Viewing Topic: Native AmericanView All
by Heather Rae
Combining images and archival footage with interviews and performances, this biography reveals the philosophy and motivations behind Native American activist and poet John Trudell’s work and its relationship to contemporary Indian history.
by Valerie Red-Horse and Gale Anne Hurd
Chronicling the story of the Navajo Code Talkers, True Whispers profiles the Native American men who devised a code in their native language for the Marines that ultimately stumped the Japanese during the World War II.
by Lydia Nibley
Fred Martinez was a Navajo boy who was also a girl. In an earlier era, he would have been revered. Instead, he was murdered.
by Erica Scharf
Three Navajo high school seniors must decide whether to stay in their community — a place inextricably woven into the fiber of their being — or leave in pursuit of educational and economic opportunities.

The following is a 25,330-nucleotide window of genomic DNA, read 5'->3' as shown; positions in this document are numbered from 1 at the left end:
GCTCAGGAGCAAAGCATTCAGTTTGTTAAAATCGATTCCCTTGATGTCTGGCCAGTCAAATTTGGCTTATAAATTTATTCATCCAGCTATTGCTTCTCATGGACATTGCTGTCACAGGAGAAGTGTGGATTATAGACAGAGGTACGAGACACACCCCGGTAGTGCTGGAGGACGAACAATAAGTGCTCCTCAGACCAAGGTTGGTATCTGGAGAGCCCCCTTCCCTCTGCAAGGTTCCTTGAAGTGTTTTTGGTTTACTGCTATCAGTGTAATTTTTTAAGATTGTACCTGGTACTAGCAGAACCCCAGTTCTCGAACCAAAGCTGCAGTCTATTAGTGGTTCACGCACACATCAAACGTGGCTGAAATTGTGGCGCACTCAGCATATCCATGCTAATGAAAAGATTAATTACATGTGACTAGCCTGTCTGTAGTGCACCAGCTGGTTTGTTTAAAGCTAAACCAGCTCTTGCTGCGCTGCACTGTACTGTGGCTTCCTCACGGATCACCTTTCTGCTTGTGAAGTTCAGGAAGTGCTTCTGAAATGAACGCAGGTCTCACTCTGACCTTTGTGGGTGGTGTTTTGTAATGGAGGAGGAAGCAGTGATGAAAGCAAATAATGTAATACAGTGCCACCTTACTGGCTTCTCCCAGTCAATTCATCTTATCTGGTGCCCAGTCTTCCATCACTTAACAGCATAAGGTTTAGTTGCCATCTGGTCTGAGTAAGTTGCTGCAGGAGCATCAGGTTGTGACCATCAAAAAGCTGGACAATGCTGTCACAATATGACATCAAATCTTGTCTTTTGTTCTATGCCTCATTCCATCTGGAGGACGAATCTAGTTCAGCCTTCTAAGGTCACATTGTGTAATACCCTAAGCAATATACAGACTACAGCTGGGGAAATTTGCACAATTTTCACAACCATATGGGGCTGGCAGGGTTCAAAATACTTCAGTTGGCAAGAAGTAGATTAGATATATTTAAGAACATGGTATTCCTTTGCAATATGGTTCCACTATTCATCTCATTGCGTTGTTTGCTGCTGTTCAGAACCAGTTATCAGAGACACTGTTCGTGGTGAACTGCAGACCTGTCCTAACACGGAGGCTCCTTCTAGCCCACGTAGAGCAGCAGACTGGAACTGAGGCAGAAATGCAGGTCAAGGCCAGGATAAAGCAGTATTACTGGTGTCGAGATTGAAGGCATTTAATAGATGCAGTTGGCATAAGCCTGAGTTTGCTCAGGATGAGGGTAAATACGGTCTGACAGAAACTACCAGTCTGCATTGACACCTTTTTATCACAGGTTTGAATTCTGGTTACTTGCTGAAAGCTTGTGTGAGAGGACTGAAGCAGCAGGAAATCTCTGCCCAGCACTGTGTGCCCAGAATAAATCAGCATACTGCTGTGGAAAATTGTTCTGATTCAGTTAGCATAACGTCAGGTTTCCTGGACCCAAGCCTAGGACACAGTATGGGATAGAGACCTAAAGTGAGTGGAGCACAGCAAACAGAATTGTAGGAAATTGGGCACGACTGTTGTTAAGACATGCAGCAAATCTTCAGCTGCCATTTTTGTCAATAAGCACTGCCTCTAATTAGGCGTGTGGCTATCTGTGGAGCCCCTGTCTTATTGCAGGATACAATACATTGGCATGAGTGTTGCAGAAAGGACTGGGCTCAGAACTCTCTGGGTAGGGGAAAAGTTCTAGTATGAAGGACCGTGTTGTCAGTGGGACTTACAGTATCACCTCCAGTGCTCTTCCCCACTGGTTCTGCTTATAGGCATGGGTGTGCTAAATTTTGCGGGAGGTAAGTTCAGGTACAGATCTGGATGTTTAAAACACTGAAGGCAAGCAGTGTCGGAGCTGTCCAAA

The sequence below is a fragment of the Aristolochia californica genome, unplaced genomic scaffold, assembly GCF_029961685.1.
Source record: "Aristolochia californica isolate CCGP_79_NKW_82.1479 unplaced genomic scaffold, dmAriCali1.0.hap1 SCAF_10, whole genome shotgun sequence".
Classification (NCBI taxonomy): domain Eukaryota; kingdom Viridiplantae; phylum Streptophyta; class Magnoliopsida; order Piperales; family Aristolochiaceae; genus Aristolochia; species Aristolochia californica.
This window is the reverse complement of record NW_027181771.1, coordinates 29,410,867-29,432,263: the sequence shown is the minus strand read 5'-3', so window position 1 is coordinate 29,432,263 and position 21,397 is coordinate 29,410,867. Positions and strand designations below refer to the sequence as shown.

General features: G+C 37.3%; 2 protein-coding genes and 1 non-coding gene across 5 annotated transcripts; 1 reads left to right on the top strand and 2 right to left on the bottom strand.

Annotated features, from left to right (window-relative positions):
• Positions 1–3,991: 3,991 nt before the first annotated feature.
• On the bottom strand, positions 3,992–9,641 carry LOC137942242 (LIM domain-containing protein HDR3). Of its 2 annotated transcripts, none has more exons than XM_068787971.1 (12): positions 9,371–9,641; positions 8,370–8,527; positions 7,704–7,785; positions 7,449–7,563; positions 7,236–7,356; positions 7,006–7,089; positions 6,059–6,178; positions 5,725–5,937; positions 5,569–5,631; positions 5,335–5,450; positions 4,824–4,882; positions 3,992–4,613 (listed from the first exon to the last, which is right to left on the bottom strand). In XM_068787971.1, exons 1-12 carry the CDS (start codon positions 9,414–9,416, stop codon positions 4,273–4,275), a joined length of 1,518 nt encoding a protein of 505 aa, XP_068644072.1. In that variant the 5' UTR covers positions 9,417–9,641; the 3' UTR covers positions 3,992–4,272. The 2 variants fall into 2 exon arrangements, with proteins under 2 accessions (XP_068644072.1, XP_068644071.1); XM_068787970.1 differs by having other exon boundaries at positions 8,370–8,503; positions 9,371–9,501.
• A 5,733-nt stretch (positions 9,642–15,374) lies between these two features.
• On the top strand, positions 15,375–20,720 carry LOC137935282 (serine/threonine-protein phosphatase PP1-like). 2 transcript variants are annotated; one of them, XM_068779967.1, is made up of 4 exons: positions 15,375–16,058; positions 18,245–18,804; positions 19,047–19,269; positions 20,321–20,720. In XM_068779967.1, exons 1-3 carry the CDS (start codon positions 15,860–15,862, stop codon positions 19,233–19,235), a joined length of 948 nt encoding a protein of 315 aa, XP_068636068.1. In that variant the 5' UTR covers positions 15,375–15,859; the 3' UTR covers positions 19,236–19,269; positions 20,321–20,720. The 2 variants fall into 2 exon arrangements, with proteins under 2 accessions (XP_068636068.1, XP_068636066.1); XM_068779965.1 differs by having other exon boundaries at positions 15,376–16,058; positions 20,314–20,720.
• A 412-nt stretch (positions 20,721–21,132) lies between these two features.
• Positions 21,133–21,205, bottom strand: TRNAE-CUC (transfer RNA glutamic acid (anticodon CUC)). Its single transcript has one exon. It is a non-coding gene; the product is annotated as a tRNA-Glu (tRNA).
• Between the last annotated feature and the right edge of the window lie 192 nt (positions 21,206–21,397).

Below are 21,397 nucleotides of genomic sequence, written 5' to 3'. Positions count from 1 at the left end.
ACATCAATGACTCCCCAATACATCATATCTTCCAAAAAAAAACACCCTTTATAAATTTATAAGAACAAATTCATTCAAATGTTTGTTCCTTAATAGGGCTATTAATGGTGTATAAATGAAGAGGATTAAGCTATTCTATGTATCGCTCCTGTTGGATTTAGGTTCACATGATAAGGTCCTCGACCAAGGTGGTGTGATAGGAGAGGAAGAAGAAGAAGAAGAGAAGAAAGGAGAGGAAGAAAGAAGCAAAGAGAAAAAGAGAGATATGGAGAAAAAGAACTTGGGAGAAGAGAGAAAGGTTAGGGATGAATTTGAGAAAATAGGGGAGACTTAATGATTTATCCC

by Daniel Golding
The history and evolution of Waila, the contemporary dance music of southern Arizona's tribal communities.
by Christina D. King and Dr. Elizabeth A. Castle
Warrior Women is the untold story of American Indian Movement activists who fought for civil rights in the ‘70s, anchored by one of the Red Power Movement’s most outspoken Lakota leaders, Madonna Thunder Hawk, and her daughter Marcy Gilbert.
by Suzy Baer
An intimate look at the circumstances surrounding the incarceration of Native American activist Leonard Peltier, convicted of murder.
by Gwendolen Cates
In 2005, the remarkable dancer Jock Soto retired from the New York City Ballet at age 40, after a 24-year career. His journey as an openly gay man of Navajo and Puerto Rican descent provides a rare glimpse into the life of a dancer and the disparate influences that shaped him.
by Marsh Chamberlain, Evon Peter, Enei Begaye Peter, and Ryan Jacobi
Set in an Alaskan landscape as dramatic as its stories, We Breathe Again intimately explores the lives of five Alaska Native people, each confronting the impacts of historic and contemporary trauma.
by Anne Makepeace
The Wampanoag nation of southeastern Massachusetts revives their native tongue, a language that was silenced for more than 100 years.
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